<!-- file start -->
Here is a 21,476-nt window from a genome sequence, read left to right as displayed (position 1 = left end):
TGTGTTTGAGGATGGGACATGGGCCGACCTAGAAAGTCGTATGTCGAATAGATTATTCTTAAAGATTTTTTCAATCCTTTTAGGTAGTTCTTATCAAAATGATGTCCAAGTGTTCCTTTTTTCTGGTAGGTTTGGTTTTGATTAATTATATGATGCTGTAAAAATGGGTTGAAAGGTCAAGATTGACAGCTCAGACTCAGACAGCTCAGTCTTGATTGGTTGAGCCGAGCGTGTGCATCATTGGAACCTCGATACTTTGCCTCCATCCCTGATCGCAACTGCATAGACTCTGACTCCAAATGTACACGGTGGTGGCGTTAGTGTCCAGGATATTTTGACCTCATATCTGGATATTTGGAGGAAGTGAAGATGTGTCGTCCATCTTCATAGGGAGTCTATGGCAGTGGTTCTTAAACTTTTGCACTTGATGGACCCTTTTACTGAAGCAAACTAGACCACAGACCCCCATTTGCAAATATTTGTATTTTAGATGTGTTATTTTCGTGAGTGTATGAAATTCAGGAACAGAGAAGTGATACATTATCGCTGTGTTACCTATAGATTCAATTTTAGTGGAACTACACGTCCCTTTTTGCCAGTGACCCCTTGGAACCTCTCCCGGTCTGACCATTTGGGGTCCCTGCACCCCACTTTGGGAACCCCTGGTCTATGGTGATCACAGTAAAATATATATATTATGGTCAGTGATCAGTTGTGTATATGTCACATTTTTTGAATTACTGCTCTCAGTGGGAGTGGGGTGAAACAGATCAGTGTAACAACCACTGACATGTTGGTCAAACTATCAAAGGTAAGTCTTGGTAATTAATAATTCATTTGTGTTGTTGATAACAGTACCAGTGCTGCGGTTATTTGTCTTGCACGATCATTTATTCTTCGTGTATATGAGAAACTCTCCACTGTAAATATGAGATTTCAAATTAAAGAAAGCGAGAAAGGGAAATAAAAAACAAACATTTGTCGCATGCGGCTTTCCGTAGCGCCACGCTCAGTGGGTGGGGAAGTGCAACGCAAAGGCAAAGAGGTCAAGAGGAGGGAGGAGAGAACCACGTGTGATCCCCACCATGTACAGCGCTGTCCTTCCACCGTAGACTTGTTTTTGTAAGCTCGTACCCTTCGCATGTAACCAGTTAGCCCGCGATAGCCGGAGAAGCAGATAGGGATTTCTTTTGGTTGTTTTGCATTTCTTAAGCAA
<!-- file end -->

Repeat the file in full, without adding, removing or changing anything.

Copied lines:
Here is a 21,476-nt window from a genome sequence, read left to right as displayed (position 1 = left end):
TGTGTTTGAGGATGGGACATGGGCCGACCTAGAAAGTCGTATGTCGAATAGATTATTCTTAAAGATTTTTTCAATCCTTTTAGGTAGTTCTTATCAAAATGATGTCCAAGTGTTCCTTTTTTCTGGTAGGTTTGGTTTTGATTAATTATATGATGCTGTAAAAATGGGTTGAAAGGTCAAGATTGACAGCTCAGACTCAGACAGCTCAGTCTTGATTGGTTGAGCCGAGCGTGTGCATCATTGGAACCTCGATACTTTGCCTCCATCCCTGATCGCAACTGCATAGACTCTGACTCCAAATGTACACGGTGGTGGCGTTAGTGTCCAGGATATTTTGACCTCATATCTGGATATTTGGAGGAAGTGAAGATGTGTCGTCCATCTTCATAGGGAGTCTATGGCAGTGGTTCTTAAACTTTTGCACTTGATGGACCCTTTTACTGAAGCAAACTAGACCACAGACCCCCATTTGCAAATATTTGTATTTTAGATGTGTTATTTTCGTGAGTGTATGAAATTCAGGAACAGAGAAGTGATACATTATCGCTGTGTTACCTATAGATTCAATTTTAGTGGAACTACACGTCCCTTTTTGCCAGTGACCCCTTGGAACCTCTCCCGGTCTGACCATTTGGGGTCCCTGCACCCCACTTTGGGAACCCCTGGTCTATGGTGATCACAGTAAAATATATATATTATGGTCAGTGATCAGTTGTGTATATGTCACATTTTTTGAATTACTGCTCTCAGTGGGAGTGGGGTGAAACAGATCAGTGTAACAACCACTGACATGTTGGTCAAACTATCAAAGGTAAGTCTTGGTAATTAATAATTCATTTGTGTTGTTGATAACAGTACCAGTGCTGCGGTTATTTGTCTTGCACGATCATTTATTCTTCGTGTATATGAGAAACTCTCCACTGTAAATATGAGATTTCAAATTAAAGAAAGCGAGAAAGGGAAATAAAAAACAAACATTTGTCGCATGCGGCTTTCCGTAGCGCCACGCTCAGTGGGTGGGGAAGTGCAACGCAAAGGCAAAGAGGTCAAGAGGAGGGAGGAGAGAACCACGTGTGATCCCCACCATGTACAGCGCTGTCCTTCCACCGTAGACTTGTTTTTGTAAGCTCGTACCCTTCGCATGTAACCAGTTAGCCCGCGATAGCCGGAGAAGCAGATAGGGATTTCTTTTGGTTGTTTTGCATTTCTTAAGCAA